With the average well built in 1963, more than 1 in 5 active US underground natural gas storage (UGS) wells could be vulnerable to leaks due to obsolete well designs, according to a new study from the Harvard T.H. Chan School of Public Health.
These obsolete wells operate in 19 states across 160 UGS facilities that encompass 51 per cent of the total working gas capacity in the U.S. The oldest of these wells are concentrated in OH, PA, NY, and WV.
The wells identified by the research team are likely to be similar in design to the well that failed and led to the nearly four-month Aliso Canyon gas leak in California in 2015/16 – now the largest single accidental release of greenhouse gases in US history.
Lead author Dr Drew Michanowicz, from Harvard University’s Center for Health and Global Environment, said: “Underground storage of natural gas is a critical part of the US supply chain, and many portions of the country rely on this infrastructure for heating and increasingly for electricity generation. As Aliso Canyon and other incidents have demonstrated, the vulnerability of a single well presents a major risk to energy security, greenhouse gas emissions, and to the safety and health of people who live near it.”
Publishing their results today in the journal Environmental Research Letters, the team presents a national database of UGS wells and indicates the need for a better understanding of the risks associated with obsolescence issues facing aging storage wells, especially those not originally designed for two-way flow.
The team identified more than 2,700 active UGS wells across the U.S. that, like the failed well at Aliso Canyon, were not originally designed for gas storage because they predate the facility. These repurposed wells have a median age of 74 years, and some are more than 100 years old. Though well age alone may not be an issue, older wells are particularly likely to have certain design deficiencies like single failure points that do not reflect the engineering lessons learned over time.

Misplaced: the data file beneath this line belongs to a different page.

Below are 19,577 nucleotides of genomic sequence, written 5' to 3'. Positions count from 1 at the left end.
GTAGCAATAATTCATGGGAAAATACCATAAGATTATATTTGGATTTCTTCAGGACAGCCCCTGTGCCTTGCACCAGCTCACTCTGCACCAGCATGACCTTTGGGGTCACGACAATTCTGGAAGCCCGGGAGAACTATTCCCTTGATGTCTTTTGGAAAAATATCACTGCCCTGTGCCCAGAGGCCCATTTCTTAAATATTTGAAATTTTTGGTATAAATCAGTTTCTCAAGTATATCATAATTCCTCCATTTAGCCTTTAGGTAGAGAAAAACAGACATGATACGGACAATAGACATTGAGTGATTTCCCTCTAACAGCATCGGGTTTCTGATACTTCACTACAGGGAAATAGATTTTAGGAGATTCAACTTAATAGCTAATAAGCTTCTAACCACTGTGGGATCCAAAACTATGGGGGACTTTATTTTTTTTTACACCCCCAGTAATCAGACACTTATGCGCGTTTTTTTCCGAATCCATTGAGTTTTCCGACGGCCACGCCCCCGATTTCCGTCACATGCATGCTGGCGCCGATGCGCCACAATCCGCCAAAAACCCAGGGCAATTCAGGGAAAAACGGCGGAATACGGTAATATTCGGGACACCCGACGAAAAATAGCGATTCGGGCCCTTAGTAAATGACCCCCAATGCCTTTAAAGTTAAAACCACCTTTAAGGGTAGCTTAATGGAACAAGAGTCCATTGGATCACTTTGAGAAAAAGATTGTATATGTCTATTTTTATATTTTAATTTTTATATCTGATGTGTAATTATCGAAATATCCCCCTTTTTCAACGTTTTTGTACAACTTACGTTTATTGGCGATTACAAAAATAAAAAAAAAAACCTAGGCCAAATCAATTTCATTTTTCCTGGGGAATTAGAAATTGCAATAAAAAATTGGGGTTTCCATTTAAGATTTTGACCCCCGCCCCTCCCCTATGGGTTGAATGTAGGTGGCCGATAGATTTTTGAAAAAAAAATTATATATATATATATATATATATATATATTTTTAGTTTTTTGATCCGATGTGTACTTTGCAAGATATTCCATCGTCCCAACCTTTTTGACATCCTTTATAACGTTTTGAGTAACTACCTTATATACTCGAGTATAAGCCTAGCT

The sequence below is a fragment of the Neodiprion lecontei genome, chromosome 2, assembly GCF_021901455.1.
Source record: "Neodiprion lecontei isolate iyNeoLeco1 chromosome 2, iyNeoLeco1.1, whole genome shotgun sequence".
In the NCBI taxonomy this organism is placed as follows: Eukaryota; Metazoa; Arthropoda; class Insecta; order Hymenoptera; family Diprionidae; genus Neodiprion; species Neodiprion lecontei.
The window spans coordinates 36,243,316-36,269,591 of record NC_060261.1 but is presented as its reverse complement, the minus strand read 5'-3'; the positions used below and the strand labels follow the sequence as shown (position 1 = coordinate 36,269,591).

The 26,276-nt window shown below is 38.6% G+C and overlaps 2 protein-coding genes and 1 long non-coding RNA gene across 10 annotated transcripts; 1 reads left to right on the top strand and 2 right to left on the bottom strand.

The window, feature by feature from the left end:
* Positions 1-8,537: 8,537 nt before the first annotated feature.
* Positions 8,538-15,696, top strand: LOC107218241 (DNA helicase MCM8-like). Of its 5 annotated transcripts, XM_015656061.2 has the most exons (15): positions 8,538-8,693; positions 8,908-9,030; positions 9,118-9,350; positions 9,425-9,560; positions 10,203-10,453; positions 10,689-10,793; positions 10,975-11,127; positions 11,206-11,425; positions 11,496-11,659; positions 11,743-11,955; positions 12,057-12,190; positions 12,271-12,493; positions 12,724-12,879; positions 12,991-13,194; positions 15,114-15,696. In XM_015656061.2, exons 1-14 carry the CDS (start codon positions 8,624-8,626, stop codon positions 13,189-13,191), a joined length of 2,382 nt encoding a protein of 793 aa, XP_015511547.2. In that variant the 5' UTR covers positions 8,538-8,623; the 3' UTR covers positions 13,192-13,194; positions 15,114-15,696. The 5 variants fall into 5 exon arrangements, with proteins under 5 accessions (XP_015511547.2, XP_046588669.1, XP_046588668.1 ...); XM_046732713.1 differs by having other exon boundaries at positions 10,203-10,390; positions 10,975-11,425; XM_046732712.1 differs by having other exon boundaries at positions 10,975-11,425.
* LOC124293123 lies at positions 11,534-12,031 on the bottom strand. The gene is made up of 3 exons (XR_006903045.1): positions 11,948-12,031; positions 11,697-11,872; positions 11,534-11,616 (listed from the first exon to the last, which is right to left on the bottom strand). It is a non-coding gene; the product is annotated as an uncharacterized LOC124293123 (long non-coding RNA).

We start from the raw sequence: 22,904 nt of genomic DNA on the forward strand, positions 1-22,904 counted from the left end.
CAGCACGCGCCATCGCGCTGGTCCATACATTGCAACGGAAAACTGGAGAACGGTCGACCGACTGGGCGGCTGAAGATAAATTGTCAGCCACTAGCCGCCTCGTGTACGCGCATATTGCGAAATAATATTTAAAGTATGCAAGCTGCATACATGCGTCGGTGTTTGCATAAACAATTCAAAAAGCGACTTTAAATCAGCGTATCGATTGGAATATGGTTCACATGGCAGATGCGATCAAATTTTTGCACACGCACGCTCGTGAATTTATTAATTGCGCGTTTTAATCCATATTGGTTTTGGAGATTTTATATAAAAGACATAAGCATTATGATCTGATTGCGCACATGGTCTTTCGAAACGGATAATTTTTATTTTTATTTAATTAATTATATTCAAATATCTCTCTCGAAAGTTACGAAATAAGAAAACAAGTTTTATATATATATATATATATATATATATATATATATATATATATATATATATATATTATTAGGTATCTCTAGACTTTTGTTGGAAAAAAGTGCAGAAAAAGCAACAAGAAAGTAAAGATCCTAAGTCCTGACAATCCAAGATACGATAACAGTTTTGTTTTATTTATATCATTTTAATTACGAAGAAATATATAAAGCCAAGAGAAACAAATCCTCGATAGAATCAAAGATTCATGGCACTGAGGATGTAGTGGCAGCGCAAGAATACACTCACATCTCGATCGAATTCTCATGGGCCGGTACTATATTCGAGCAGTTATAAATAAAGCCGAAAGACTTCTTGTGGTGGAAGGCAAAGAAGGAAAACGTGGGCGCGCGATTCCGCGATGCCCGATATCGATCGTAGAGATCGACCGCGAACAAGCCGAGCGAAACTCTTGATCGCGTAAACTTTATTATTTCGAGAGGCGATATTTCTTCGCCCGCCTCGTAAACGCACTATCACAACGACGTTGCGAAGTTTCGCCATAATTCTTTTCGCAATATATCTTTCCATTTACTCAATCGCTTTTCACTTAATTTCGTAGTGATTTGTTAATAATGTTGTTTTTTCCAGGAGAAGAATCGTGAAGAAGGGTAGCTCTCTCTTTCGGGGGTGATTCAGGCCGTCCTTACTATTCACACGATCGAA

Co-author Dr Jonathan Buonocore said: “Partly because no federal safety regulations apply to natural gas storage wells or their operations (now pending), very little aggregate information was available regarding these mid-stream systems. After we identified this data gap, we realized we needed to build our own database to begin to assess this previously inapparent hazard.”
The team developed a geodatabase of over 14,000 active UGS wells, using well and facility-level data from 29 individual states, the U.S. Energy Information Administration (EIA), and company system maps. Following recommendations from the Interagency Task Force on Natural Gas Storage Safety to phase out wells with only a single barrier of protection, the team began their assessment by calculating the prevalence and locations of active UGS wells that were repurposed from hydrocarbon production. They then referenced well construction dates with the typical construction practices from that era to identify which wells may be more likely to exhibit certain design deficiencies such as single casing protection.
“Another important finding was that older repurposed wells are present in facilities that had constructed new wells in the last decade. This variation of well vintage within facilities suggests that a range of risk management practices and integrity verification techniques are likely needed,” said Co-author Sebastian Rowland
“Our study presents a census of active UGS wells in the US and identifies those that may be high-risk. Our research focused primarily on original well designs, so further research is needed to refine our understanding of active risk management practices at the state and operator levels.” added Dr Michanowicz.
The Aliso Canyon storage well failed in part because it was structurally vulnerable to a single-point-of-failure. In oil and gas safety engineering terms, reliability of systems involves either increasing integrity of individual materials, or by increasing redundant control systems. Because the well in question was originally drilled in 1954 as an oil-producing well, only a single steel pipe separated the flow of gas and the outside rock formation at certain depths, meaning the well’s passive structural integrity was dependent only on a single steel casing.